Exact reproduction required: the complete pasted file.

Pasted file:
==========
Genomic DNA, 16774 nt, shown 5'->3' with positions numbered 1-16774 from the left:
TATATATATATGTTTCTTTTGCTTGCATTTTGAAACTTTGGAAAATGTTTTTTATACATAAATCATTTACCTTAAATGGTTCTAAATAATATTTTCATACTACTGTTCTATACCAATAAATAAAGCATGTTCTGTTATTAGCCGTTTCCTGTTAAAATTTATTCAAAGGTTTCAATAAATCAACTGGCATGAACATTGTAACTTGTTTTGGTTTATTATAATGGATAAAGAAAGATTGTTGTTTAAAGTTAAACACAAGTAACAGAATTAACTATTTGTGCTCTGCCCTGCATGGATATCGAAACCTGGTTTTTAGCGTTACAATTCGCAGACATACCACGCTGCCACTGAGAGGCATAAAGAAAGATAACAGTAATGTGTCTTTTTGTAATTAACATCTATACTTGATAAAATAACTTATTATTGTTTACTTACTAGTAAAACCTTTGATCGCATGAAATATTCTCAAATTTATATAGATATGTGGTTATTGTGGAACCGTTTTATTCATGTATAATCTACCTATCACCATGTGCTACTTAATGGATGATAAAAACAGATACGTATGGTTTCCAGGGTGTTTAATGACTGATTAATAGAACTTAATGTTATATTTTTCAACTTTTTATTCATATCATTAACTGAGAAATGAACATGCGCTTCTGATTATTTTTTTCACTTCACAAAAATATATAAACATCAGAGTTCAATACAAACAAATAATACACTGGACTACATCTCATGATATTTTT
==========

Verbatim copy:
Genomic DNA, 16774 nt, shown 5'->3' with positions numbered 1-16774 from the left:
TATATATATATGTTTCTTTTGCTTGCATTTTGAAACTTTGGAAAATGTTTTTTATACATAAATCATTTACCTTAAATGGTTCTAAATAATATTTTCATACTACTGTTCTATACCAATAAATAAAGCATGTTCTGTTATTAGCCGTTTCCTGTTAAAATTTATTCAAAGGTTTCAATAAATCAACTGGCATGAACATTGTAACTTGTTTTGGTTTATTATAATGGATAAAGAAAGATTGTTGTTTAAAGTTAAACACAAGTAACAGAATTAACTATTTGTGCTCTGCCCTGCATGGATATCGAAACCTGGTTTTTAGCGTTACAATTCGCAGACATACCACGCTGCCACTGAGAGGCATAAAGAAAGATAACAGTAATGTGTCTTTTTGTAATTAACATCTATACTTGATAAAATAACTTATTATTGTTTACTTACTAGTAAAACCTTTGATCGCATGAAATATTCTCAAATTTATATAGATATGTGGTTATTGTGGAACCGTTTTATTCATGTATAATCTACCTATCACCATGTGCTACTTAATGGATGATAAAAACAGATACGTATGGTTTCCAGGGTGTTTAATGACTGATTAATAGAACTTAATGTTATATTTTTCAACTTTTTATTCATATCATTAACTGAGAAATGAACATGCGCTTCTGATTATTTTTTTCACTTCACAAAAATATATAAACATCAGAGTTCAATACAAACAAATAATACACTGGACTACATCTCATGATATTTTT